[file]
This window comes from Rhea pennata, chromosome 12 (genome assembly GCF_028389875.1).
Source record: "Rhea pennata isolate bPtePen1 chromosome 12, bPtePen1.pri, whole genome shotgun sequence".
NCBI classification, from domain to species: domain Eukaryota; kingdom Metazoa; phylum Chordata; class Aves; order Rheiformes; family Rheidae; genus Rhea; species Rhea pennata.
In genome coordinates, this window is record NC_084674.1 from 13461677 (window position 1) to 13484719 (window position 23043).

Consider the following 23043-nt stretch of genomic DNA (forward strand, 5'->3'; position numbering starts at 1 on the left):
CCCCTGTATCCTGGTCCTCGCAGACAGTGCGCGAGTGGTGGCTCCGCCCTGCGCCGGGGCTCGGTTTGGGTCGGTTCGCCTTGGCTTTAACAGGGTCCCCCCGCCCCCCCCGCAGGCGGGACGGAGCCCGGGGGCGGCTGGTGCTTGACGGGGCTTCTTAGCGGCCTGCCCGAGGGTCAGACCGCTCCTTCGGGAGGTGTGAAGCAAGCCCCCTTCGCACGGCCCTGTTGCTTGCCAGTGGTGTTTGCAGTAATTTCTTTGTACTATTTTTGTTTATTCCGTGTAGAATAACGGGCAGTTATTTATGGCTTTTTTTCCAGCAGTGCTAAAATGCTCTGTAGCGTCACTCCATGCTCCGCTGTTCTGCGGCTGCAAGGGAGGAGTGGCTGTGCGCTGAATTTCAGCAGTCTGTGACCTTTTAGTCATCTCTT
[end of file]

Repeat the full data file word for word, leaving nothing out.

This window comes from Rhea pennata, chromosome 12 (genome assembly GCF_028389875.1).
Source record: "Rhea pennata isolate bPtePen1 chromosome 12, bPtePen1.pri, whole genome shotgun sequence".
NCBI classification, from domain to species: domain Eukaryota; kingdom Metazoa; phylum Chordata; class Aves; order Rheiformes; family Rheidae; genus Rhea; species Rhea pennata.
In genome coordinates, this window is record NC_084674.1 from 13461677 (window position 1) to 13484719 (window position 23043).

Consider the following 23043-nt stretch of genomic DNA (forward strand, 5'->3'; position numbering starts at 1 on the left):
CCCCTGTATCCTGGTCCTCGCAGACAGTGCGCGAGTGGTGGCTCCGCCCTGCGCCGGGGCTCGGTTTGGGTCGGTTCGCCTTGGCTTTAACAGGGTCCCCCCGCCCCCCCCGCAGGCGGGACGGAGCCCGGGGGCGGCTGGTGCTTGACGGGGCTTCTTAGCGGCCTGCCCGAGGGTCAGACCGCTCCTTCGGGAGGTGTGAAGCAAGCCCCCTTCGCACGGCCCTGTTGCTTGCCAGTGGTGTTTGCAGTAATTTCTTTGTACTATTTTTGTTTATTCCGTGTAGAATAACGGGCAGTTATTTATGGCTTTTTTTCCAGCAGTGCTAAAATGCTCTGTAGCGTCACTCCATGCTCCGCTGTTCTGCGGCTGCAAGGGAGGAGTGGCTGTGCGCTGAATTTCAGCAGTCTGTGACCTTTTAGTCATCTCTT